The circumstances and type of operation in Ukraine were different. When it came time for Russian soldiers, officers, and generals to adapt—to quickly find expedient solutions to problems like operational fuel shortages and unexpected Ukrainian resistance—they too often hedged, foundered, shut down, or fled. Poorly trained and ill-informed troops found that the basic technical skills they had honed in snap inspections and demonstrations were insufficient for the diverse challenges of war.
Russia’s northern offensive in Ukraine collapsed. The purpose-built Soviet-era myth that Russian forces could or would execute brilliant, Blitzkrieg-like, semi-autonomous deep-penetration operations has been shattered. Now, in the grinding attrition fight in the Donbas, the Russians have reverted to an old Soviet technical approach to warfare: Smash every square inch of ground with artillery, allowing poorly motivated infantry to edge forward ever so slowly at minimal risk. Over time, grinding attrition warfare will reduce Russia’s chances of achieving timely strategic victory and increase destruction, casualties, and economic catastrophe on both sides.
The Russian military’s performance in Ukraine is a damning indictment of its overall combat effectiveness. Unfortunately for the United States and other NATO countries, Russia is not the only country fixated on demonstrations. American and European leaders familiar with security force assistance missions may have experienced at least some discomfort reading this description of Russia’s demonstration army. One could readily replace “Russia” with the names of any number of partner nations.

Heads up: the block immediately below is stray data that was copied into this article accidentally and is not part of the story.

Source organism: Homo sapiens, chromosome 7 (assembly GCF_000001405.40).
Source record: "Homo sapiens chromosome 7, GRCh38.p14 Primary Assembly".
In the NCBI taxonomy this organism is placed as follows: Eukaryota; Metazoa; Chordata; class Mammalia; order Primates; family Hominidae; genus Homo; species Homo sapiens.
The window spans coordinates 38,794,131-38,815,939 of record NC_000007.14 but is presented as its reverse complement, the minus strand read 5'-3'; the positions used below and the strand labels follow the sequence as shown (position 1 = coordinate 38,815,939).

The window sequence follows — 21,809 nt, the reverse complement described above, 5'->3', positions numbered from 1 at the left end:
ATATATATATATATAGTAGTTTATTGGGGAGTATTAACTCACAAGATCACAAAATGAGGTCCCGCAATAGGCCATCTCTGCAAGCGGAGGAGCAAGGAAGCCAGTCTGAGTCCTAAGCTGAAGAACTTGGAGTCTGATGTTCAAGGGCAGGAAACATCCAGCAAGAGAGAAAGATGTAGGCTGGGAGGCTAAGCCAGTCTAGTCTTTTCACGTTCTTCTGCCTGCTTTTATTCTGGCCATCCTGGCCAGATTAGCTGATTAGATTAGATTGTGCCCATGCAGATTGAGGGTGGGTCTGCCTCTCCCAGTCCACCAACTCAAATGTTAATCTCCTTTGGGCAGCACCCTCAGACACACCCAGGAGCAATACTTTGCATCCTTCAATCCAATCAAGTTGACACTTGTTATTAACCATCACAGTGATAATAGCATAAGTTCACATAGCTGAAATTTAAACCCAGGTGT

Since the end of World War II, hundreds of billions of dollars have been spent on security force assistance with the intent of creating adaptable, combat-ready forces to support U.S. and other NATO members’ regional security needs. But how many of these partners have instead produced demonstration forces designed to put on hollow shows of strength? How many have taken on the brittle characteristics the Russians have revealed in Ukraine? How many paper tigers have the United States and its allies helped produce, and what can be done about it?
I personally observed the creation of demonstration-focused armies in the Middle East while serving as a U.S. Marine and while conducting research at the RAND Corporation. Well-intentioned U.S. advisers routinely pushed partner units to develop reliable and self-confident junior officers and noncommissioned officers capable of leading and adapting in the uncertain circumstances of war. But they generally ran into two interdependent problems.
Many generals and political leaders in partner countries had insufficient will to take the risks necessary to develop adaptable forces. These partner leaders were under tremendous pressure to demonstrate return on U.S. and other NATO states’ security force assistance investments. Most of these investments were subject to review, and potentially reduction or cancellation, on a year-to-year basis.
Military and political officials from these patron countries frequently visited to check on progress. Partner leaders I worked with and observed believed that showing their insufficiently adaptable military units struggling through tough, unpredictable exercises risked a loss of support. So instead of taking this risk, they had their troops rehearse and perform rote demonstrations. Many U.S. leaders sat in viewing stands observing these demonstrations, giving their explicit approval to this risk-averse approach. I was aware of several U.S.-funded advanced training courses—including one ostensibly designed to turn out elite troops—that were entirely dedicated to rehearsing graduation demonstrations rather than to more valuable military learning.